How to Pack for a Shopping Trip In Any Country


Going somewhere awesome and you know you’re going to end up turning it into a shopping trip like buying hermes birkin bags for sale? Awesome. Singapore, where I hail from, is a land of malls.

We have new shopping malls sprouting up every year, and a recent survey found that shopping was second on the list of the average Singaporean’s favorite past times (the first was eating!).

Being centrally located in South East Asia is a blessing for my wardrobe and a curse for my wallet – I love Bangkok, Taipei and Seoul for a huge range of affordable shopping trips!

So if you’re like me and you’re planning on bringing back 6 pairs of shoes and 9 dresses from a shopping trip (two separate occasions, but true story), here are some tips on how to pack.

How to pack for a shopping trip in any country.

Pack Light and Right

Save that luggage space for your new stuff by bringing only the essentials:

  • A little notebook/pen – for noting down shops with good buys or prices for comparison, but also useful if you’re trying to bargain for prices. Write down the prices quoted for confirmation so you’ll have record and won’t get fleeced by a shopkeeper denying that he quoted you that price earlier.
  • A small calculator – great for calculating exchange rates on the fly, and as a bargaining tool to show shopkeepers while you’re haggling. If you’re without a calculator, just find an easy formula way to convert cash in your head so you’ll have an estimate of prices in your head. Or download the XE app before you travel.
How to pack for a shopping trip in Singapore.

The right clothes are essential for your shopping trip – If you’re looking to shop at street shops, like Bangkok’s Chatuchak or Taiwan’s Ximending for example, where there’s little to no chance to try on clothes in a proper changing room, you’ll want to make sure you’re dressed right:

  • Separates – while a dress is easier to pack and requires less coordination, it’s harder to try on clothes quickly, especially without a changing room. If you’re lucky, the shop might have a sarong or a long skirt you can pull on so you can change bottoms, so I suggest shorts or a skirt instead.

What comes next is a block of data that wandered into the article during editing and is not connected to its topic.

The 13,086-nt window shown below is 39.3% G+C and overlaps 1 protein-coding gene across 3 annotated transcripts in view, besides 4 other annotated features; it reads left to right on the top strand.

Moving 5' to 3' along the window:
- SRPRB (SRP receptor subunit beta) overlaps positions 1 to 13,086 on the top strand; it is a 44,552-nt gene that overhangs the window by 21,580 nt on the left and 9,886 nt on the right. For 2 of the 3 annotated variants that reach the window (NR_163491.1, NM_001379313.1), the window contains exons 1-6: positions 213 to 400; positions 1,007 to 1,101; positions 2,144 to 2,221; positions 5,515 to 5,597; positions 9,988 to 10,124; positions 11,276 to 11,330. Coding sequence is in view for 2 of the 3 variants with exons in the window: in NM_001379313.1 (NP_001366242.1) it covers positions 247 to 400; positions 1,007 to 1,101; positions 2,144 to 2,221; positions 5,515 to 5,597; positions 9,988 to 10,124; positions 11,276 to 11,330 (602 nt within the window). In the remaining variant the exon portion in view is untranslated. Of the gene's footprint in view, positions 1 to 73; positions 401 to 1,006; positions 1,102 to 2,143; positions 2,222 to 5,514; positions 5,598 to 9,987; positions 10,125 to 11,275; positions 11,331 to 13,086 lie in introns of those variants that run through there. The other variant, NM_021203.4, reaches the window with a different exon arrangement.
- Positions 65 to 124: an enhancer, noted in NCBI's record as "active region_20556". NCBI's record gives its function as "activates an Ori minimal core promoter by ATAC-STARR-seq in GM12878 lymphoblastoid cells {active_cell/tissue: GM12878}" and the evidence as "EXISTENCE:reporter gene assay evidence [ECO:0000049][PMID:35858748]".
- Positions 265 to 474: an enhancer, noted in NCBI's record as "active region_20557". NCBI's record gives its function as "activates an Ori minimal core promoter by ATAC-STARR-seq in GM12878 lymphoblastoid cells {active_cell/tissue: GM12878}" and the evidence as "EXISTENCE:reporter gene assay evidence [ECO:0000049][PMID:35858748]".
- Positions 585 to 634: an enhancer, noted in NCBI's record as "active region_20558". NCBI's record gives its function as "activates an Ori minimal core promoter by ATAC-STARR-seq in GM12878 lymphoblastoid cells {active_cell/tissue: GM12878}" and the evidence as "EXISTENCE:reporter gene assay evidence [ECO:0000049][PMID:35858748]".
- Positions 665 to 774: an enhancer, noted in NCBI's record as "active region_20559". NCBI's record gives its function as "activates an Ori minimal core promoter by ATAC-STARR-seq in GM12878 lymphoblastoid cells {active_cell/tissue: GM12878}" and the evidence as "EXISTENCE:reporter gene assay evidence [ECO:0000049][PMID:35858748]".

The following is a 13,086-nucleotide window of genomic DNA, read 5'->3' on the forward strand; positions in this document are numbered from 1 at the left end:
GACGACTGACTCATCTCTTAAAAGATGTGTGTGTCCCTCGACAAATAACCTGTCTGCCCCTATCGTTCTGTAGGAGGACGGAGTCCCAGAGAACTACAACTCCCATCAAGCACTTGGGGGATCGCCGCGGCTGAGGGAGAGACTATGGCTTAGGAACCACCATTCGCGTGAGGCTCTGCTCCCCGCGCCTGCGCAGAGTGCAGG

• A thin top – so you can pull on jackets or shirts to try on without having to change out. I favor tank tops and a strapless/tube bra so I can try on anything fuss free, changing room or not. I carry a scarf or a light jacket separately in case it gets cold in the evenings or there’s a sudden need to pop into a temple.
  • Easy shoes – shoes that are easy to slip on and off make it more convenient to try on shoes when shopping. You don’t want to be fiddling with straps every time you try on a shoe! If you’re ick-ed out about sticking your feet in foreign places, wear really thin socks to protect your feet. I personally prefer slippers, depending on the weather!
How to pack for a shopping trip in any corner of the globe.

Bring Extra Bags

You don’t want to be lugging around a million plastic bags when you’re on a shopping trip. The chance of you accidentally leaving a bag behind is very high.

Instead, bring along larger reusable bags where you can pop all your smaller wares in. You can pack more in, and you’ll be saving the environment by doing without all the little plastic bags. I favor bags that are easy to fold up and carry along.

For all your shopping at the end of the day, bring a larger duffel bag that you can check or carry on, in case your luggage runs out of space, and bring space savers like large Ziploc bags to help squash your buys together.

Take Care of Your Money

Split up your cash into different spots. Have a main purse or wallet that only you can access easily, and keep some spare cash in your shoe or another safe place.

Most of these shopping areas in Singapore are crowded and are prime locations for pickpockets looking out for clueless tourists. Don’t lose sight of your belongings while shopping.

Try and break your larger value notes into smaller value ones so you don’t run the risk of getting the wrong change. This is especially pertinent in countries which have lots of zeroes in their currency. Shopping in Vietnam and Korea was often confusing for me because of all the zeroes in their currency!

Have you ever gone on a shopping trip? Where do you like to shop overseas?


About Author

Jaclynn Seah is an Occasional Traveller from sunny Singapore who really hopes to become a more frequent traveller someday. But for now, she has a little blog and shop over at The Occasional Traveller where she hopes to inspire and remind others like herself to take some time off and just... escape!


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